October 5, 2010

Giller Shortlist Announced

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BY JOHN COLEMAN

The Shortlist for the 2010 Giller Prize was announced Tuesday, October 5. Selected from the longlist of thirteen publications announced September 20, the five shortlisted candidates are:

– David Bergen, for the novel The Matter With Morris

– Kathleen Winter, for the novel Annabel

– Johanna Skibsrud, for the novel The Sentimenatlists

– Alexander MacLeod, for the short story collection Light Lifting

– Sarah Selecky, for the short story collection This Cake Is For The Party

Think you know which one of these authors will win? If so, enter the Guess The Giller contest for a chance to win VIP passes to the 2011 Giller Gala.

Stay tuned November 9 for the 2010 Giller Prize winner announcement.

October 4, 2010

Giller Prize Longlist; Shortlist Announcement Tomorrow

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BY JOHN COLEMAN

The longlist for the 2010 Scotiabank Giller Prize, the leading literary award for Canadian authors, was announced Monday, September 20. This year’s judges – Canadian journalist and broadcaster Michael Enright, American author and professor Claire Messud, and renowned UK author Ali Smith – decided on thirteen titles from ninety-eight submissions from a wide variety of Canadian publishers.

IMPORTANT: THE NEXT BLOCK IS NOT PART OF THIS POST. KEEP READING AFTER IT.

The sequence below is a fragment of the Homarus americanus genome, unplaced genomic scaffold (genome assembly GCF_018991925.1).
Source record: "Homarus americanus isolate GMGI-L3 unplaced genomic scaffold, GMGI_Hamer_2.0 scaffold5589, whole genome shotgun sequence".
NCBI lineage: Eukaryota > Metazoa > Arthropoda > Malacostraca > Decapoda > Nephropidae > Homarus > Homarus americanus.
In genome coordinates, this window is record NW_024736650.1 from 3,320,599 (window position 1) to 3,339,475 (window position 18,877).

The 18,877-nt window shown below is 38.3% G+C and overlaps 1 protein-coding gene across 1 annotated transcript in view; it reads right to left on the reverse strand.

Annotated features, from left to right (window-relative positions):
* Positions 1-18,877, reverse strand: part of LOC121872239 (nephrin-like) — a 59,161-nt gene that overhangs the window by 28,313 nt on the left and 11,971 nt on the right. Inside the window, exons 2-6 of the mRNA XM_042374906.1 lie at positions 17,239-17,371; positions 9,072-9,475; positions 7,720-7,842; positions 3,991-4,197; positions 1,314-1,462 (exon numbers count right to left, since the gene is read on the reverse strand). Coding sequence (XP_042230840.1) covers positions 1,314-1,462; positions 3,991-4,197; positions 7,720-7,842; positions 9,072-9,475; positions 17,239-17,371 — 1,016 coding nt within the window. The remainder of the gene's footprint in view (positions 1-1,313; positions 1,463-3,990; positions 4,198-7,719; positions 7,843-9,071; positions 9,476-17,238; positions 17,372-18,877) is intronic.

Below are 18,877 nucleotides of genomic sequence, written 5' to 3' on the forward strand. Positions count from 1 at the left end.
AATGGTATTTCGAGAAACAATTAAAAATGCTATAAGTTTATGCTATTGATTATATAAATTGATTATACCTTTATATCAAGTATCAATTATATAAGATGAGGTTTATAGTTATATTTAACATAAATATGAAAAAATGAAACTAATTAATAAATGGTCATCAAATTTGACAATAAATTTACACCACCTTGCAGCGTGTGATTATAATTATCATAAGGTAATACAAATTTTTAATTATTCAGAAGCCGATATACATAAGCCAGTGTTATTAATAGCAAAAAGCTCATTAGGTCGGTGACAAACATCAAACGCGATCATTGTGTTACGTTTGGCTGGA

This year’s selections are diverse and somewhat surprising compared to previous years, with a balanced list of big and small presses, male and female authors, and novels and short story collections.

The 2010 Giller Prize for Fiction longlist is:

The Matter With Morris by David Bergen (Phyllis Bruce Books/HarperCollins)

Player One by Douglas Coupland (House of Anansi Press)

Cities Of Refuge by Michael Helm (McClelland & Stewart)

Light Lifting by Alexander MacLeod (Biblioasis)

The Debba by Avner Mandelman (Other Press/Random House)

The Imperfectionists by Tom Rachman (Dial/Random House)

This Cake Is For The Party by Sarah Selecky (Thomas Allen Publishers)

The Sentimentalists by Johanna Scabbard (Gaspereau Press)

Lemon by Cordelia Strube (Coach House Books)

Curiosity by Joan Thomas (McClelland & Stewart)